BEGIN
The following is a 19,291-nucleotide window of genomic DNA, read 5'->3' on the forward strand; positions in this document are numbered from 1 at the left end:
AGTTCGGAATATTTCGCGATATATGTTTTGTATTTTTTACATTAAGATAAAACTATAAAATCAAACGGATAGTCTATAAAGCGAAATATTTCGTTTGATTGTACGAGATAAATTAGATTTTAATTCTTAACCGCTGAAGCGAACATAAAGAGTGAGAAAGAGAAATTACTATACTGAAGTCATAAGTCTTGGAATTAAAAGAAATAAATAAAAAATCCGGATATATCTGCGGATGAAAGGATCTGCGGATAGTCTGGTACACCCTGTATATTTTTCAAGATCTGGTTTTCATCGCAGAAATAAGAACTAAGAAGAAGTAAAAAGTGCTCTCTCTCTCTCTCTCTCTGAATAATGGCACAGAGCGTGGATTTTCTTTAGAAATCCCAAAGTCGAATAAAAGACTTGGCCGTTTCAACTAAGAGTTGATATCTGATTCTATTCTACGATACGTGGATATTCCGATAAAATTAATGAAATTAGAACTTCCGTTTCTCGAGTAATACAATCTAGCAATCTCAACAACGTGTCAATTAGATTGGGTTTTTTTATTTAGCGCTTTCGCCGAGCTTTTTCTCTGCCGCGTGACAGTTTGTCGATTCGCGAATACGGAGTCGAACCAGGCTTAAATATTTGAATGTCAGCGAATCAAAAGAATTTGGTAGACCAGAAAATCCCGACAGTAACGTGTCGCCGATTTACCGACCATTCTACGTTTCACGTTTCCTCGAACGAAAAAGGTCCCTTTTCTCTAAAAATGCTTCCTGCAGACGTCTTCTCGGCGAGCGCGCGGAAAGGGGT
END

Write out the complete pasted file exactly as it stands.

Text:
The following is a 19,291-nucleotide window of genomic DNA, read 5'->3' on the forward strand; positions in this document are numbered from 1 at the left end:
AGTTCGGAATATTTCGCGATATATGTTTTGTATTTTTTACATTAAGATAAAACTATAAAATCAAACGGATAGTCTATAAAGCGAAATATTTCGTTTGATTGTACGAGATAAATTAGATTTTAATTCTTAACCGCTGAAGCGAACATAAAGAGTGAGAAAGAGAAATTACTATACTGAAGTCATAAGTCTTGGAATTAAAAGAAATAAATAAAAAATCCGGATATATCTGCGGATGAAAGGATCTGCGGATAGTCTGGTACACCCTGTATATTTTTCAAGATCTGGTTTTCATCGCAGAAATAAGAACTAAGAAGAAGTAAAAAGTGCTCTCTCTCTCTCTCTCTCTGAATAATGGCACAGAGCGTGGATTTTCTTTAGAAATCCCAAAGTCGAATAAAAGACTTGGCCGTTTCAACTAAGAGTTGATATCTGATTCTATTCTACGATACGTGGATATTCCGATAAAATTAATGAAATTAGAACTTCCGTTTCTCGAGTAATACAATCTAGCAATCTCAACAACGTGTCAATTAGATTGGGTTTTTTTATTTAGCGCTTTCGCCGAGCTTTTTCTCTGCCGCGTGACAGTTTGTCGATTCGCGAATACGGAGTCGAACCAGGCTTAAATATTTGAATGTCAGCGAATCAAAAGAATTTGGTAGACCAGAAAATCCCGACAGTAACGTGTCGCCGATTTACCGACCATTCTACGTTTCACGTTTCCTCGAACGAAAAAGGTCCCTTTTCTCTAAAAATGCTTCCTGCAGACGTCTTCTCGGCGAGCGCGCGGAAAGGGGT